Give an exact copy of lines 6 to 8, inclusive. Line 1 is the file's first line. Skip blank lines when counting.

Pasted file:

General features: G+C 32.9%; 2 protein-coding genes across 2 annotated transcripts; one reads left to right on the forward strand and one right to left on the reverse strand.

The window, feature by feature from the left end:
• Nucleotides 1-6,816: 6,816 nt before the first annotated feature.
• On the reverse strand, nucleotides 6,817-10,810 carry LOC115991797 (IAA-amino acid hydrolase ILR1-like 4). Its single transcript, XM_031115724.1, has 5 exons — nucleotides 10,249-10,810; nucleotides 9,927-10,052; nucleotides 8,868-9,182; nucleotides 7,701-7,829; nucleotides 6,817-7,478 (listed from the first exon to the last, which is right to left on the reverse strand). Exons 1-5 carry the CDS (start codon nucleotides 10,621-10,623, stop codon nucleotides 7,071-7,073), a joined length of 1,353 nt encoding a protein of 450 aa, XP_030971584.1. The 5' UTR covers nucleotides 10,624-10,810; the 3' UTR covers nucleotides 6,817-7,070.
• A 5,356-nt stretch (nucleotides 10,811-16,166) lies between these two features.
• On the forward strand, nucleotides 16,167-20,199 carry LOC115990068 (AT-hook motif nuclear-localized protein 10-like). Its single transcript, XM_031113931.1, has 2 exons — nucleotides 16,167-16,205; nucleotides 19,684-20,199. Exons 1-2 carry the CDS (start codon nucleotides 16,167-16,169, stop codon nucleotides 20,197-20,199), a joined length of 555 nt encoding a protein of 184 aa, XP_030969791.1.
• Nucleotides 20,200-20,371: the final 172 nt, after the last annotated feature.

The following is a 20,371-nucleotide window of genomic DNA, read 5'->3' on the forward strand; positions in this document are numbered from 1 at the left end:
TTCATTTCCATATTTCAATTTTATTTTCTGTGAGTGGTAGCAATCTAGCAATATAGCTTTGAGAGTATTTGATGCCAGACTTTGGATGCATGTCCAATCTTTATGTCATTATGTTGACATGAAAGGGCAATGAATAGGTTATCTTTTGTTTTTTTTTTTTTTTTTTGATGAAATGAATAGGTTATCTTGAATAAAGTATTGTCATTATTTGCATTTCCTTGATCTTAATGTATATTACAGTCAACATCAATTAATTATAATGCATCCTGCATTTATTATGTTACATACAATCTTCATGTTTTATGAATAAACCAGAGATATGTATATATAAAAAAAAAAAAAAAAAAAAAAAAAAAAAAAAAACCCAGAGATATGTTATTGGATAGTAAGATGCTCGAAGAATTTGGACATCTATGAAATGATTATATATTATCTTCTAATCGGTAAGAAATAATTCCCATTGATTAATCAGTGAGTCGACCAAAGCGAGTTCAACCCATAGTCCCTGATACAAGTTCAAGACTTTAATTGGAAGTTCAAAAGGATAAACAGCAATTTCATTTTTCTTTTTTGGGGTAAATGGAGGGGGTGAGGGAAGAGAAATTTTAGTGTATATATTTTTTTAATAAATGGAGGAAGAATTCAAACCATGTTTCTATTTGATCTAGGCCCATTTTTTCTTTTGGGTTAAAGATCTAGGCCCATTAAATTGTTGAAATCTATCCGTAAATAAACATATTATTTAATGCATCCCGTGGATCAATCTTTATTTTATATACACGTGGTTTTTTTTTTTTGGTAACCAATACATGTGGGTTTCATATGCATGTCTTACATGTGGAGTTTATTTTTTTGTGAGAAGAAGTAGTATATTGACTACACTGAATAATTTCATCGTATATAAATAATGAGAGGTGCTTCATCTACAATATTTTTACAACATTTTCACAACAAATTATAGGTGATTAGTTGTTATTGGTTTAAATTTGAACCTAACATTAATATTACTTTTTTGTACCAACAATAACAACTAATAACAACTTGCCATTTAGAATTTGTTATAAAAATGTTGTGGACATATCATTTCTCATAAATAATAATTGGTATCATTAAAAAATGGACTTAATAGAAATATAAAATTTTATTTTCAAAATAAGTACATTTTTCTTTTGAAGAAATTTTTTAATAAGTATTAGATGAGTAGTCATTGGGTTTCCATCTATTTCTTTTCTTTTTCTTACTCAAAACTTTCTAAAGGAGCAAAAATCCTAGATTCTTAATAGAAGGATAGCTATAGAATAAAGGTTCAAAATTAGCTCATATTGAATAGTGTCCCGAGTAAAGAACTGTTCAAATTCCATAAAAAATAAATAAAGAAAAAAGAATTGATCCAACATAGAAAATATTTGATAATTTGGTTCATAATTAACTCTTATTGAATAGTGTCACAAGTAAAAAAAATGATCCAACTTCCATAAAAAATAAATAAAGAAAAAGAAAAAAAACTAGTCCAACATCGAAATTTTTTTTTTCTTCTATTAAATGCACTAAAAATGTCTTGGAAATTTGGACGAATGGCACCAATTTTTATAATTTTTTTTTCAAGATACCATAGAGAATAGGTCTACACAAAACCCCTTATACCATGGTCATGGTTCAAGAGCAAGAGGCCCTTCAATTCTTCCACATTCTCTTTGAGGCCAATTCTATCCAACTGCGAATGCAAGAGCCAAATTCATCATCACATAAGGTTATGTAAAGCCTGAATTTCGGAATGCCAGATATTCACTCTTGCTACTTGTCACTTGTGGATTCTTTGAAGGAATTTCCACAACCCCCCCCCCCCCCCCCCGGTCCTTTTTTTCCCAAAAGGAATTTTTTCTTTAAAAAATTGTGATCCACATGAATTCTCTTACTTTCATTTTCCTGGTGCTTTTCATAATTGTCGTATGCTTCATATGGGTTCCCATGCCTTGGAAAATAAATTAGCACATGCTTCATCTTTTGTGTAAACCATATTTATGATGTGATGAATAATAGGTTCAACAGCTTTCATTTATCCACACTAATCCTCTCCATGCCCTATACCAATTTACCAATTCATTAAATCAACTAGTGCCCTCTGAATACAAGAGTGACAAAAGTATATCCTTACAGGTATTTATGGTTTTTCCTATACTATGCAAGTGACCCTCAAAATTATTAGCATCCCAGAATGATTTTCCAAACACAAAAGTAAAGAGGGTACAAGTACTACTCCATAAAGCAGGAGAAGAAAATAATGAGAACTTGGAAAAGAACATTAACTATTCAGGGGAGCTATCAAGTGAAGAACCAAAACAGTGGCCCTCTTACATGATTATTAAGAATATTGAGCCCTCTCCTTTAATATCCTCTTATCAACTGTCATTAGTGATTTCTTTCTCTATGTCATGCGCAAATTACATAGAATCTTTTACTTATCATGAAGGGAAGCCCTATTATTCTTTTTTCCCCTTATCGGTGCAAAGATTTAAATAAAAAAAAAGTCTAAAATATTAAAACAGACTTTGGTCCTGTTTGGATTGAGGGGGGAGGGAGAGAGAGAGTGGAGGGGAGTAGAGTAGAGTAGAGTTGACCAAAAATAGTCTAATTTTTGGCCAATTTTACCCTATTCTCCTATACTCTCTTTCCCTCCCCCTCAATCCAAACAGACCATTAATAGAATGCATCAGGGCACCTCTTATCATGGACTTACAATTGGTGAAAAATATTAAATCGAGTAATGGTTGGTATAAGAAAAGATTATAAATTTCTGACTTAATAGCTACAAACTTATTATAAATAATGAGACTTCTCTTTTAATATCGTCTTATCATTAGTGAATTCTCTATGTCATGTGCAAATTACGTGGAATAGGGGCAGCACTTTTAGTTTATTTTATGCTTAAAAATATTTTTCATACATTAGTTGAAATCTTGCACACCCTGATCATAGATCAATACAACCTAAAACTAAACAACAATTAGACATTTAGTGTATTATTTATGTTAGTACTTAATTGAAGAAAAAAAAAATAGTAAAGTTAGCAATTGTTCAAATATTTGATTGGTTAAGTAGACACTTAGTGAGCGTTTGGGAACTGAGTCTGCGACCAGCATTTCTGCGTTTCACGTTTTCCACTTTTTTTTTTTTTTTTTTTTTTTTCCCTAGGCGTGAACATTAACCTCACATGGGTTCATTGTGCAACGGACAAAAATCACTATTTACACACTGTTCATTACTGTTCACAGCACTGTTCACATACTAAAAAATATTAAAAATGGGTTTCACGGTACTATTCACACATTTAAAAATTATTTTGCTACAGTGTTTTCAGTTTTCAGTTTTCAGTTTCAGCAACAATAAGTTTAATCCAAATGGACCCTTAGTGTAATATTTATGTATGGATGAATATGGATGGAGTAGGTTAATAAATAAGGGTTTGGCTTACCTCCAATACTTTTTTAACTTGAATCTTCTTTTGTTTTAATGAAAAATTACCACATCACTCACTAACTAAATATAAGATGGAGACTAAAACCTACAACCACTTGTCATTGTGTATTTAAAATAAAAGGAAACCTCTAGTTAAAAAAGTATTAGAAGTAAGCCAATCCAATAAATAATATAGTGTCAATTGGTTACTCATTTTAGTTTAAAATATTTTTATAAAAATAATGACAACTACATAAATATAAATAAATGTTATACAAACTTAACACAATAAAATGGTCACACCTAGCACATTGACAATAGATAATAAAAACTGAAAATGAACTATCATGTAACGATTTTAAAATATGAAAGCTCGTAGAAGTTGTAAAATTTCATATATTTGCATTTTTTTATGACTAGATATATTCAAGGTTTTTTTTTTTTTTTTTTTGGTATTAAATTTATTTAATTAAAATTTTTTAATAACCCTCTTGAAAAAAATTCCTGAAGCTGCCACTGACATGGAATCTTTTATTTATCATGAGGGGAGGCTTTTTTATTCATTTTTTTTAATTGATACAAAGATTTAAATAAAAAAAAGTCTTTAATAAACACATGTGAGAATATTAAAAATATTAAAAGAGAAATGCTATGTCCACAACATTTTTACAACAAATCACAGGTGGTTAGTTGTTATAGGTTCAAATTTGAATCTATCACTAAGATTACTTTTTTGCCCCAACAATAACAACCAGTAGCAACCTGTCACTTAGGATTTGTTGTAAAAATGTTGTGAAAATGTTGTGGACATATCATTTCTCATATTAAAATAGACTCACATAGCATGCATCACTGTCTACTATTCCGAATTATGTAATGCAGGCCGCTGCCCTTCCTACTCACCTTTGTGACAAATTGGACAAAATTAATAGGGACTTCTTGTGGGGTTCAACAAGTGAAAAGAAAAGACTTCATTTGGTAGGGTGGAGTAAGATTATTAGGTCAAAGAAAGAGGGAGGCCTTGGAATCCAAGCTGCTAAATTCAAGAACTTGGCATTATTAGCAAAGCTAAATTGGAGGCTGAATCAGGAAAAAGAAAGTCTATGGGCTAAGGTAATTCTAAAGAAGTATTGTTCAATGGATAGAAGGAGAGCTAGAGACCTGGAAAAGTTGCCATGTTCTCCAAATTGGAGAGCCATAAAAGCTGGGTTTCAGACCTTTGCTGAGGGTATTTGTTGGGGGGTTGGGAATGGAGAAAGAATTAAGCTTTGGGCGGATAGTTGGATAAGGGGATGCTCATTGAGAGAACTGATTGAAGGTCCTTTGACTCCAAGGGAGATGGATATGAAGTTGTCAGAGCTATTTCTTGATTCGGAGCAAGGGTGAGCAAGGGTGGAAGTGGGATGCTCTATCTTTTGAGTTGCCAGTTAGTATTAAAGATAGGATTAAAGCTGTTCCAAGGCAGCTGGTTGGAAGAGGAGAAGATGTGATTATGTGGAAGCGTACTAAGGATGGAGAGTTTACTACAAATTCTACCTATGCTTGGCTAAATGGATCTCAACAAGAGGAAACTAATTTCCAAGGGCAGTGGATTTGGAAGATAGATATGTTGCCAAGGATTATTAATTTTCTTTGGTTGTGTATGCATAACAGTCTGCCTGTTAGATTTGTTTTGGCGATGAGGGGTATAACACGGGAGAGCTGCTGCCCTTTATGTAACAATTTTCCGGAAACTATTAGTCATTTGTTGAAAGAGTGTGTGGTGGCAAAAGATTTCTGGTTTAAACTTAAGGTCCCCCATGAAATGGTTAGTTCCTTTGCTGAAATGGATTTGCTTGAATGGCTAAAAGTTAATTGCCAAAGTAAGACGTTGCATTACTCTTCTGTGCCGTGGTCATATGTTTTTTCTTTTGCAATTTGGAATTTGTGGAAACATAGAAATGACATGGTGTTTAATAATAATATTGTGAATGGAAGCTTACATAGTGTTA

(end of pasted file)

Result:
• On the forward strand, nucleotides 16,167-20,199 carry LOC115990068 (AT-hook motif nuclear-localized protein 10-like). Its single transcript, XM_031113931.1, has 2 exons — nucleotides 16,167-16,205; nucleotides 19,684-20,199. Exons 1-2 carry the CDS (start codon nucleotides 16,167-16,169, stop codon nucleotides 20,197-20,199), a joined length of 555 nt encoding a protein of 184 aa, XP_030969791.1.
• Nucleotides 20,200-20,371: the final 172 nt, after the last annotated feature.

The following is a 20,371-nucleotide window of genomic DNA, read 5'->3' on the forward strand; positions in this document are numbered from 1 at the left end: